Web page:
|Grant Number:||5R01CA106790-03 Interpret this number|
|Primary Investigator:||Fishman, Paul|
|Organization:||Group Health Cooperative|
|Project Title:||Long Term Cost and Outcomes of Breast Cancer Screening|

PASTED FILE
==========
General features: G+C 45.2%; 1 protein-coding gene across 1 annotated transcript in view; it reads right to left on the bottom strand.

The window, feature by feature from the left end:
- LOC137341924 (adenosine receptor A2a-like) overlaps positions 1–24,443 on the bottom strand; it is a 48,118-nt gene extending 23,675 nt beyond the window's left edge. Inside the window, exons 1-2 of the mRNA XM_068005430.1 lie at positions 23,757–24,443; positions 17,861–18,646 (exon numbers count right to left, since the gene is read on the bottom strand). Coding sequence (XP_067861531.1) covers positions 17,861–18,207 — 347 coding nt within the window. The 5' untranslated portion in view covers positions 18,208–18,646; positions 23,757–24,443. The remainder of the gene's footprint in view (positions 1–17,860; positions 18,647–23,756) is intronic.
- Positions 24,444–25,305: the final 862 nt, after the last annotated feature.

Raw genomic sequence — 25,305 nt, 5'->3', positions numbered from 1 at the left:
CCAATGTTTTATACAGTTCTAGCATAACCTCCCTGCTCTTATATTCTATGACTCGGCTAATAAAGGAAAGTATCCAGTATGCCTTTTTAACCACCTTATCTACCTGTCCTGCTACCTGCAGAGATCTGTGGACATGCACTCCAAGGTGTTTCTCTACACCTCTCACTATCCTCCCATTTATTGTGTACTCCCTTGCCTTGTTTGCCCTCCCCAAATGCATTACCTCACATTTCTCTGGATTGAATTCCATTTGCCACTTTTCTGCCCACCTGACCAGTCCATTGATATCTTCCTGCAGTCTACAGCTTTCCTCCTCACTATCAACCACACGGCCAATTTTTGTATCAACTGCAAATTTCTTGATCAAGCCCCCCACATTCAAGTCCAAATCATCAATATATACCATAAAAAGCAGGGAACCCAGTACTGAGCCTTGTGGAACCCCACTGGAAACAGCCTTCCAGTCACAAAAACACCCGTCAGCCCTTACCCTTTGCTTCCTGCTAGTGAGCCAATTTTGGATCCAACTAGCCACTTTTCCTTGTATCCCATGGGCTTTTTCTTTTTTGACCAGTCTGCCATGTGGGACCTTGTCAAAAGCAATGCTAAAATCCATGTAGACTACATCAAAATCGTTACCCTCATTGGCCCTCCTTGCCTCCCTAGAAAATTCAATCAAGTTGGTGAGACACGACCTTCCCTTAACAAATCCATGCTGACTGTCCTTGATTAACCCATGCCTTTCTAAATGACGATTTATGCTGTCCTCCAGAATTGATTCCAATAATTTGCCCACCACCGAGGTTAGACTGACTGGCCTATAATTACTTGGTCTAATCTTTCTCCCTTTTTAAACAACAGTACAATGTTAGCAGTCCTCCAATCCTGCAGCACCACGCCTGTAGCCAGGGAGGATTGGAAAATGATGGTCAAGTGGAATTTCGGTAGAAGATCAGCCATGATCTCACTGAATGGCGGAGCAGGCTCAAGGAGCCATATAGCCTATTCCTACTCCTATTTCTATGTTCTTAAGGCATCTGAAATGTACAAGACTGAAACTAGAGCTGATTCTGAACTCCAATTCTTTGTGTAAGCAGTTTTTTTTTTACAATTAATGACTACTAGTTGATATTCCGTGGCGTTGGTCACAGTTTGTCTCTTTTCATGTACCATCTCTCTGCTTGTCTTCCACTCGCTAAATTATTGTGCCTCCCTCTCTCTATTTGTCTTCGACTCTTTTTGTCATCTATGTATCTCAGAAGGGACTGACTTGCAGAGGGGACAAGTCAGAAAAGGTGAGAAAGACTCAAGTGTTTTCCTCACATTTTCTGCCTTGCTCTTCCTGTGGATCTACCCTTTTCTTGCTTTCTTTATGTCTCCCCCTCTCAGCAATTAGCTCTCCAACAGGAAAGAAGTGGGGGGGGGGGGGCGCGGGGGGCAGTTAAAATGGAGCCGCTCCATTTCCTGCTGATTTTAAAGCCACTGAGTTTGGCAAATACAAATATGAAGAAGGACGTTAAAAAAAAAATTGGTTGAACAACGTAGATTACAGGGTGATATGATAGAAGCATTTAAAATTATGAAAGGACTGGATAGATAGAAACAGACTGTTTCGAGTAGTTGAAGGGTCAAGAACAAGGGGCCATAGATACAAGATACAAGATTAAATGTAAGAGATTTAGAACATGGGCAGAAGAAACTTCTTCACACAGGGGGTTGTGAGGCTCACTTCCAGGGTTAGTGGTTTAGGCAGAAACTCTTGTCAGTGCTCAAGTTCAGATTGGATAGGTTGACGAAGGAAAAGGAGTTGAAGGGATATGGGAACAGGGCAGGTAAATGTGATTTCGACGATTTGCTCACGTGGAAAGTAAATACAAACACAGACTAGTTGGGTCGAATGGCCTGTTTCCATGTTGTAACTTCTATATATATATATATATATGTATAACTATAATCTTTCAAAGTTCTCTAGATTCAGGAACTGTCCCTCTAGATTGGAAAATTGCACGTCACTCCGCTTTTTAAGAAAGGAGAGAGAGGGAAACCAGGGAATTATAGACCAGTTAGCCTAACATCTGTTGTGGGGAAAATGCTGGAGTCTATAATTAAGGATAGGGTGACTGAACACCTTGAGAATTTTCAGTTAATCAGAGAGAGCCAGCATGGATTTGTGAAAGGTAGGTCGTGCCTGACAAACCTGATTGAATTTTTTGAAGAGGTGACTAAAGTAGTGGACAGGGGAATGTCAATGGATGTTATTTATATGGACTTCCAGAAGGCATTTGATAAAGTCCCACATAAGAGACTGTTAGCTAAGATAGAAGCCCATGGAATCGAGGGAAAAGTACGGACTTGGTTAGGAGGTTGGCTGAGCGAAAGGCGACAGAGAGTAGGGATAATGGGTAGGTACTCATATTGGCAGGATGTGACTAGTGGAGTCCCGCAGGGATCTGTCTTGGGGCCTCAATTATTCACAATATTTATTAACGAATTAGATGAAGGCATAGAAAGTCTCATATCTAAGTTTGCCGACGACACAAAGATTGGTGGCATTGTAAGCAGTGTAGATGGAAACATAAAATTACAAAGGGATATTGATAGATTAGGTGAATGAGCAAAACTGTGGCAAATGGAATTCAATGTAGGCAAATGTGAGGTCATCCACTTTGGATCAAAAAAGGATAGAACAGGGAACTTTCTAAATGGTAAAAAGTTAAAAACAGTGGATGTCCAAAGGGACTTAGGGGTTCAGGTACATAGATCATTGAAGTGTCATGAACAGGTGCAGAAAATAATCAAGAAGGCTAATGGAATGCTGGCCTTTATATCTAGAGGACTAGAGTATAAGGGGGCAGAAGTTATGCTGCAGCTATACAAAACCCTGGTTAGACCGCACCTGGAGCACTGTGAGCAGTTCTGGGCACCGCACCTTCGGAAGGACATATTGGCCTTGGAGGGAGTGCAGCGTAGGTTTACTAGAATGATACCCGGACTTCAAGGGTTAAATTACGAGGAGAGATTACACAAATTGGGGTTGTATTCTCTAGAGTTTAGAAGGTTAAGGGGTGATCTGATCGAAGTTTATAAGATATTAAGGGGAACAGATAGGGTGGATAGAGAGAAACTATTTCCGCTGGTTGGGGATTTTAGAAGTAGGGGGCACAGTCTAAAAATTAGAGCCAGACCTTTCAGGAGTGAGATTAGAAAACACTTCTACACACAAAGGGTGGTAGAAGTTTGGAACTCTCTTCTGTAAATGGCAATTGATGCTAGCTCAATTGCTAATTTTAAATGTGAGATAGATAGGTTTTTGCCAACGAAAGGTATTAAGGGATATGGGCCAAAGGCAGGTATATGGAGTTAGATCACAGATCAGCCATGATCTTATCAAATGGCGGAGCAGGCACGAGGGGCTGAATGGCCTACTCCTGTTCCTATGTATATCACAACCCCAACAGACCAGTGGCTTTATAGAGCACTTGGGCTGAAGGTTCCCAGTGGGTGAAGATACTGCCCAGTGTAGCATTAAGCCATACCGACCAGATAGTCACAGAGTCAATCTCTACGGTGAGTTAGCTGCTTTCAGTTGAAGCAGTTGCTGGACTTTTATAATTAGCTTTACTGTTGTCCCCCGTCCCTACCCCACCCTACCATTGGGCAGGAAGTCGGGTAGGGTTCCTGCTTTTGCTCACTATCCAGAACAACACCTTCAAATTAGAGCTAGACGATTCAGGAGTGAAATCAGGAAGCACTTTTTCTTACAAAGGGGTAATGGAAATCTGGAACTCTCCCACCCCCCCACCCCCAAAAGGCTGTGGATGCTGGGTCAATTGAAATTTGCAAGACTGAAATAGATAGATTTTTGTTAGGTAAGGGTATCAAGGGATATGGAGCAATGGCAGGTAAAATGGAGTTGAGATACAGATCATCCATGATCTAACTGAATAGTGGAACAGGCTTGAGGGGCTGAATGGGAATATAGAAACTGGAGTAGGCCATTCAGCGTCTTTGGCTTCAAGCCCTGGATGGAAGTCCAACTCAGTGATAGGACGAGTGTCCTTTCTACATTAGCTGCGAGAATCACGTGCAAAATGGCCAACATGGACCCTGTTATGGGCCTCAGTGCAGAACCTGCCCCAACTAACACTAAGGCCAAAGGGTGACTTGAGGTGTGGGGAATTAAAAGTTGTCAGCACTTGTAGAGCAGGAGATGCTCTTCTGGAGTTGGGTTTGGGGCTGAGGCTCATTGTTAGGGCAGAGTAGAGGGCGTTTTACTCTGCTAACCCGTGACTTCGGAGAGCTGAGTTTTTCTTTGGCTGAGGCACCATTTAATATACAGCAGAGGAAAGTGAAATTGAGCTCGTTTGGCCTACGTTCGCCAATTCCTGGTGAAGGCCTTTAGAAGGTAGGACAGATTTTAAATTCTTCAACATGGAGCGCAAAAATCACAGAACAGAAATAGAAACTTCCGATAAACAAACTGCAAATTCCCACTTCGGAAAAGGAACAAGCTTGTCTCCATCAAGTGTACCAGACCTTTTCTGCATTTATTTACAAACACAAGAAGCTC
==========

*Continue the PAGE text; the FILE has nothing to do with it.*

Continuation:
DESCRIPTION (provided by applicant): This proposal builds on a randomized trial that examined three promotional strategies - reminder postcard, a short reminder telephone call and a telephone-based motivational interview - designed to increase mammography screening among women 50-79 years of age (NCI 1R01CA063188, S. Taplin, PI). Relative to the postcard the two phone-based approaches significantly increased participation in mammography screening within one year, but there were no statistical differences between the two telephone-based approaches. We found, however, that due to the higher cost of the two telephone-based approaches, the reminder postcard was the most cost effective strategy for increasing short-term participation in the screening program. We now propose to study long term patterns of mammography use among women enrolled in the trial based on their socio-demographic, cancer risk factors and barriers to screening. We will assess the impact of the brief intervention to examine whether there are different long term effects of the motivational interview with respect to what we observed in the short run and we will examine the long term cost effectiveness of efforts to increase participation in a breast cancer screening program. Our research goals are: 1. Evaluate patterns of mammography use over time and evaluate the long-term impact of the motivational interview on women receiving mammograms at the recommended two year screening cycle will be greater among women without a prior mammogram at baseline, women with a greater perceived risk of breast cancer and among women with greater self reported barriers to screening. 2. Estimate the long-term cost effectiveness of the motivational interview from both a health plan and a social perspective. In conjunction with this aim we will test the following hypotheses: 3. Develop optimal strategy of targeted promotion based on women's perceived risk of breast cancer, barriers to mammography and personal history with respect to preventive health care. To our knowledge the long-term impact of brief promotional messages to increase mammography use has not been studied. The results of our study will help guide researchers and policy makers in planning and implementing brief interventions for a wide range of health behaviors.